It's an old dieting tip: Drink a large glass of water before eating to make you feel full and eat less. But what really happens to the water you ingest with meals?
Drinking water with a meal aids digestion by helping to break down food so that your body can absorb the nutrients. Saliva, which is released into your mouth by the salivary glands to begin the process of digestion, is primarily water. Food and its nutrients dissolve and break apart easily in water, so drinking water with a meal helps ensure quick, efficient digestion.
"Adequate consumption of water is important for digestion and nutrient absorption in several ways," says Joshua Thurman, M.D. "Water itself is a relatively minor source of most nutrients and vitamins. There are some minerals in drinking water, though, such as calcium and magnesium. Most minerals and many vitamins are soluble in water; solubility is what makes them accessible to cells and the transporters that bring them into the body."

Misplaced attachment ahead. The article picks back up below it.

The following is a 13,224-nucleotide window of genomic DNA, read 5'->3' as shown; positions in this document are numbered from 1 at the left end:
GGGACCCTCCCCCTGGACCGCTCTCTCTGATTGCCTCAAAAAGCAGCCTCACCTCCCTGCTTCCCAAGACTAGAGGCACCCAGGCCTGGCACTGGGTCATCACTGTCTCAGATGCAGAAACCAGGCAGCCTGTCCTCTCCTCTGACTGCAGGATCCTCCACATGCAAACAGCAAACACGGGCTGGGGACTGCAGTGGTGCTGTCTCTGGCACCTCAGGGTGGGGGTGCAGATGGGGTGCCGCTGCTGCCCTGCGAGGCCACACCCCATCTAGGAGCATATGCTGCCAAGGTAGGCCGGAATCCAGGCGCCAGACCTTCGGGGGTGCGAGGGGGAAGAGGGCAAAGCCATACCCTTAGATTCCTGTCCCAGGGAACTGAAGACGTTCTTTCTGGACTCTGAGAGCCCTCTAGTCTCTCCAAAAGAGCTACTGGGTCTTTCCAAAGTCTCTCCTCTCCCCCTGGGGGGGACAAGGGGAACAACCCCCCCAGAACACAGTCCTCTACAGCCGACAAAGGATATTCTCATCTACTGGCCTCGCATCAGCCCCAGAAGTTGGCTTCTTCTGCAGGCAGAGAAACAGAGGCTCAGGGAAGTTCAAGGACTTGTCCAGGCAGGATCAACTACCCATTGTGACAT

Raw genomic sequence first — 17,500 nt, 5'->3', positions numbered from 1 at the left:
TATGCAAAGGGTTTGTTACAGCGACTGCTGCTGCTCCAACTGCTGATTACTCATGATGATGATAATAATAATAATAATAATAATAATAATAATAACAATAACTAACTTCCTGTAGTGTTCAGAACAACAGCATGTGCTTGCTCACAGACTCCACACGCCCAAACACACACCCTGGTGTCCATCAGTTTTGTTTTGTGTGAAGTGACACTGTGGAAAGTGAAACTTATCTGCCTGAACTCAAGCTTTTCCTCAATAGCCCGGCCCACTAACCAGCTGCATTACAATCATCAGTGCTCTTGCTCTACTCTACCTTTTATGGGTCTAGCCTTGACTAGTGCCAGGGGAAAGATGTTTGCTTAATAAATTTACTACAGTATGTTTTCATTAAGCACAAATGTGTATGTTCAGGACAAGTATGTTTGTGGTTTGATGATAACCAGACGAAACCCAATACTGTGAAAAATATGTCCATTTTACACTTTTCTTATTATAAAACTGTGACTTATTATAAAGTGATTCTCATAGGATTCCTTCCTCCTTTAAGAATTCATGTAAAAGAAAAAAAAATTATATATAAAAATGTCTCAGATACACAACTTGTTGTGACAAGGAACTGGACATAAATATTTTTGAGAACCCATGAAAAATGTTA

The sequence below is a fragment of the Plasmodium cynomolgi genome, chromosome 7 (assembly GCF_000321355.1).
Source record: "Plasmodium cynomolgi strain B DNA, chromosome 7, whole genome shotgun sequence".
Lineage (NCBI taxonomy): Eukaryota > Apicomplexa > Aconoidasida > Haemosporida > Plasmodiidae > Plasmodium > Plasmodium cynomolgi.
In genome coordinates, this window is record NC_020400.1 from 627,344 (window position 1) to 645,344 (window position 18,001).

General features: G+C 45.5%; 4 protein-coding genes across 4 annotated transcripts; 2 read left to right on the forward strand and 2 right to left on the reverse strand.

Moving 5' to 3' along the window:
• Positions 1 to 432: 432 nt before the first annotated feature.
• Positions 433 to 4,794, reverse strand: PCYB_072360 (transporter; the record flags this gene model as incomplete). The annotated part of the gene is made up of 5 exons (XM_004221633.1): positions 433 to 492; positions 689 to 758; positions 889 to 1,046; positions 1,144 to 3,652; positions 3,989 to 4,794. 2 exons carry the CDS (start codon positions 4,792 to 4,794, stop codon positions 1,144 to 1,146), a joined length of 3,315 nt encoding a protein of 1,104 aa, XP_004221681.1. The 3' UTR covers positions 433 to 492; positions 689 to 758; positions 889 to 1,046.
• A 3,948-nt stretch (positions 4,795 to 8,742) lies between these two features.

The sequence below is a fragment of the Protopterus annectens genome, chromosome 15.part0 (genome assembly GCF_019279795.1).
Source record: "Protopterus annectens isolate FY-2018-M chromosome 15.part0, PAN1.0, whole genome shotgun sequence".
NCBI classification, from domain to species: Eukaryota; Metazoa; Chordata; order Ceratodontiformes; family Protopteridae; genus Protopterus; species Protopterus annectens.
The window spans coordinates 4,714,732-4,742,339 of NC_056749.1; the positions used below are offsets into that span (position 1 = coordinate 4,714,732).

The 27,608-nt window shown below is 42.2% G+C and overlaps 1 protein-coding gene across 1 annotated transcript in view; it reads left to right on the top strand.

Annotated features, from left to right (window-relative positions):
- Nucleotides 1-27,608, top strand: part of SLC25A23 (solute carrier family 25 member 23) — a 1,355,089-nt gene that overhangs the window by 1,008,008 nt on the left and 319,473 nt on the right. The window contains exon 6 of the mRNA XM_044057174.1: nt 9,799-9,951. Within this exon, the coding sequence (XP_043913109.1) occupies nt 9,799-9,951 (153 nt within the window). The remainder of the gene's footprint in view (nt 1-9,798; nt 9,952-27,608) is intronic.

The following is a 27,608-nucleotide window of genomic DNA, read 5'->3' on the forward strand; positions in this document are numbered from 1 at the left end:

After mixing with your meal, water continues through your stomach and toward the small intestine, where most of the water you drink is absorbed and then transported through your body in blood. Our bodies remove waste material and toxins from our systems through the kidneys — and also through the large intestine, in the form of normal bowel movements.
"Adequate water is particularly important in the large intestine. The large intestine absorbs many vitamins as well as much of the water that was not already absorbed by the small intestine," says Dr. Thurman. "If stool in the colon does not retain enough water, you may become constipated."
Whether drinking water before meals really does help with weight control is debatable, that glass of water will definitely benefit your digestive system. So make it a habit!
ABOUT OUR EXPERT
Dr. Joshua Thurman, MD is a board-certified nephrologist and Professor of Medicine specializing in renal medical diseases and hypertension at the University of Colorado School of Medicine. He received his medical degree from the University of Chicago Pritzker School of Medicine and his undergraduate degree from Harvard University. He has been in practice for more than 22 years.